Samuel Burlum (left) and an associate post outside an Oregon state office building. (Photo: EES)
A New Jersey company that claims to make devices that reduce pollution from cars has been fined $1.1 million on securities violations. The New Jersey Bureau of Securities ordered Extreme Energy Solutions, Inc. (EES), saying it had fraudulently sold unregistered stock and misled investors. 

“The Bureau of Securities chief found that (company CEO Samuel) Burlum misled investors with a series of lies about his company’s current and future prospects for success,” Acting Attorney General John J. Hoffman said. “This $1.1 million civil penalty will serve as a deterrent and a clear reminder that we are watching, and that investors must also do their homework before investing.”

EES sells and installs a device called the SMART Emissions Reducer, formerly known as the InterCharger, which supposedly reduces automobile emissions and increases motor fuel efficiency.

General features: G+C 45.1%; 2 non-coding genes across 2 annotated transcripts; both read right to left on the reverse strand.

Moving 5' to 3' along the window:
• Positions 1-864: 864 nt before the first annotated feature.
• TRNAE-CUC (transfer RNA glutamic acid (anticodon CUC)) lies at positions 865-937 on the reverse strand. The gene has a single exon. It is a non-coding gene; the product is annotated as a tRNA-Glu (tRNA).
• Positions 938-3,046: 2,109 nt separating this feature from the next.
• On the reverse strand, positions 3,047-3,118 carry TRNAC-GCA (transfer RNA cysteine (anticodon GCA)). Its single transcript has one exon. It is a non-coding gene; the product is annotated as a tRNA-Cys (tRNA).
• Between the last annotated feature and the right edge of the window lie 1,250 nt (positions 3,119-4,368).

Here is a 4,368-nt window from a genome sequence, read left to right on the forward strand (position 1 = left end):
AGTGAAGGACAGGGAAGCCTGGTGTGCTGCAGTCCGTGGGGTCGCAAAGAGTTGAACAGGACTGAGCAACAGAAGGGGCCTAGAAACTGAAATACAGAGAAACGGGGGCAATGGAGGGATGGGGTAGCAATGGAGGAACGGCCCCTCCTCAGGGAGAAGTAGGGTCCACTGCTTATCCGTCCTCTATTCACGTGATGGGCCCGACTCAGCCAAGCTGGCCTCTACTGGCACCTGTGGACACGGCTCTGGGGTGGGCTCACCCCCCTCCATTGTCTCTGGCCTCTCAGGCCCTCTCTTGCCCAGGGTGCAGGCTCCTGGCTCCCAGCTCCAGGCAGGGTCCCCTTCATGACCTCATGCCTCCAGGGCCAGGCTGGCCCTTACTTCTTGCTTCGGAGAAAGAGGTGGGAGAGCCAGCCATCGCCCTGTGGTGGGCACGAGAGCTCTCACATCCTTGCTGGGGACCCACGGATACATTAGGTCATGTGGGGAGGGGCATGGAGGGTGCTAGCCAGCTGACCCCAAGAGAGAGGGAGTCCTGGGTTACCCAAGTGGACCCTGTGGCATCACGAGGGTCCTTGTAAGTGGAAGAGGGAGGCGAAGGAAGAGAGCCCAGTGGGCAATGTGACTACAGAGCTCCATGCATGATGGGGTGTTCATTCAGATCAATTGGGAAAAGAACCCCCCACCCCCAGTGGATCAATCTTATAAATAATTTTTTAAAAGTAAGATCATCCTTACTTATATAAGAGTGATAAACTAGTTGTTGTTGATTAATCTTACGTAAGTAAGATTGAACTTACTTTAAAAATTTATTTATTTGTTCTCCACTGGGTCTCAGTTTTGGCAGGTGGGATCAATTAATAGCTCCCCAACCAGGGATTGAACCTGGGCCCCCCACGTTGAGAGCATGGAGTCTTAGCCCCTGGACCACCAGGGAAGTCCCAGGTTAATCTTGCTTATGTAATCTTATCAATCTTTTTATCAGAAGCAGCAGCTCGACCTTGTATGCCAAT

According to the findings of Bureau of Securities Chief Laura H. Posner, Burlum reached prospective investors in part through his membership in a group called the Global Information Network, currently an Illinois-based organization that describes itself as a “unique success club” whose members help each other achieve wealth, gain financial freedom, experience dynamic health, and reach high levels of overall emotional well-being.

“Burlum’s scheme bears all the signs of affinity fraud, in which an individual gains the trust of a group based on a shared background or interest – in this case, the Global Information Network – and takes advantage of its members,” Posner said. “No matter who offers you an investment opportunity, it is vitally important to contact the Bureau of Securities and learn whether the seller and the security itself are registered. This is especially true for any offers like those at issue here that seem too good to be true.”

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